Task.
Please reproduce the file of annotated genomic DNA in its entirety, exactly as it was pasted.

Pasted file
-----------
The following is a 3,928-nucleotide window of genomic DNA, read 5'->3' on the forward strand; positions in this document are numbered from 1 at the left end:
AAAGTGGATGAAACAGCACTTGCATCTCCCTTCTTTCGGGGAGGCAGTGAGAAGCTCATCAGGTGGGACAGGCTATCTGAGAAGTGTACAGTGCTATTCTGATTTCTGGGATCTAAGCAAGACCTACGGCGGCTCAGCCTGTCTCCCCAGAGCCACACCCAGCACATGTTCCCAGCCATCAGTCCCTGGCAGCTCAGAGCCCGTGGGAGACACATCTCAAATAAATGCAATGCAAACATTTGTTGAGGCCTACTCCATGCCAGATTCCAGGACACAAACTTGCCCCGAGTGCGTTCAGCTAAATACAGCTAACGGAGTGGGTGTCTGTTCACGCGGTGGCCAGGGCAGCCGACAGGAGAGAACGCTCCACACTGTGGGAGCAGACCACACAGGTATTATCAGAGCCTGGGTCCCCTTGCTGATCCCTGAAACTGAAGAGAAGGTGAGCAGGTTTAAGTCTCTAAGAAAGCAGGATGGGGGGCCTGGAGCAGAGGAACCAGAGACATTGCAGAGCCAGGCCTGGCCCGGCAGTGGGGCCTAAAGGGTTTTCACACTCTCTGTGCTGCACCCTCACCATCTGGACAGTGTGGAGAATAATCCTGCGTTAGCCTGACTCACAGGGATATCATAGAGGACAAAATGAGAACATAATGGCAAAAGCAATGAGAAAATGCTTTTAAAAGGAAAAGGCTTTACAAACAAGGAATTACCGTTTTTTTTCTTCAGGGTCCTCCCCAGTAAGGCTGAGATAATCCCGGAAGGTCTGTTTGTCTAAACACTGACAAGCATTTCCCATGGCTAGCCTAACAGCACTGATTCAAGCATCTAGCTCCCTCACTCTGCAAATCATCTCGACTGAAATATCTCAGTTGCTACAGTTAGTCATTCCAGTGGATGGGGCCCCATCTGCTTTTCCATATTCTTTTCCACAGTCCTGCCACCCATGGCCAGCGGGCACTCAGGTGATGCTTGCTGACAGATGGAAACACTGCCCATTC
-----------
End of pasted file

The following is a 3,928-nucleotide window of genomic DNA, read 5'->3' on the forward strand; positions in this document are numbered from 1 at the left end:
AAAGTGGATGAAACAGCACTTGCATCTCCCTTCTTTCGGGGAGGCAGTGAGAAGCTCATCAGGTGGGACAGGCTATCTGAGAAGTGTACAGTGCTATTCTGATTTCTGGGATCTAAGCAAGACCTACGGCGGCTCAGCCTGTCTCCCCAGAGCCACACCCAGCACATGTTCCCAGCCATCAGTCCCTGGCAGCTCAGAGCCCGTGGGAGACACATCTCAAATAAATGCAATGCAAACATTTGTTGAGGCCTACTCCATGCCAGATTCCAGGACACAAACTTGCCCCGAGTGCGTTCAGCTAAATACAGCTAACGGAGTGGGTGTCTGTTCACGCGGTGGCCAGGGCAGCCGACAGGAGAGAACGCTCCACACTGTGGGAGCAGACCACACAGGTATTATCAGAGCCTGGGTCCCCTTGCTGATCCCTGAAACTGAAGAGAAGGTGAGCAGGTTTAAGTCTCTAAGAAAGCAGGATGGGGGGCCTGGAGCAGAGGAACCAGAGACATTGCAGAGCCAGGCCTGGCCCGGCAGTGGGGCCTAAAGGGTTTTCACACTCTCTGTGCTGCACCCTCACCATCTGGACAGTGTGGAGAATAATCCTGCGTTAGCCTGACTCACAGGGATATCATAGAGGACAAAATGAGAACATAATGGCAAAAGCAATGAGAAAATGCTTTTAAAAGGAAAAGGCTTTACAAACAAGGAATTACCGTTTTTTTTCTTCAGGGTCCTCCCCAGTAAGGCTGAGATAATCCCGGAAGGTCTGTTTGTCTAAACACTGACAAGCATTTCCCATGGCTAGCCTAACAGCACTGATTCAAGCATCTAGCTCCCTCACTCTGCAAATCATCTCGACTGAAATATCTCAGTTGCTACAGTTAGTCATTCCAGTGGATGGGGCCCCATCTGCTTTTCCATATTCTTTTCCACAGTCCTGCCACCCATGGCCAGCGGGCACTCAGGTGATGCTTGCTGACAGATGGAAACACTGCCCATTC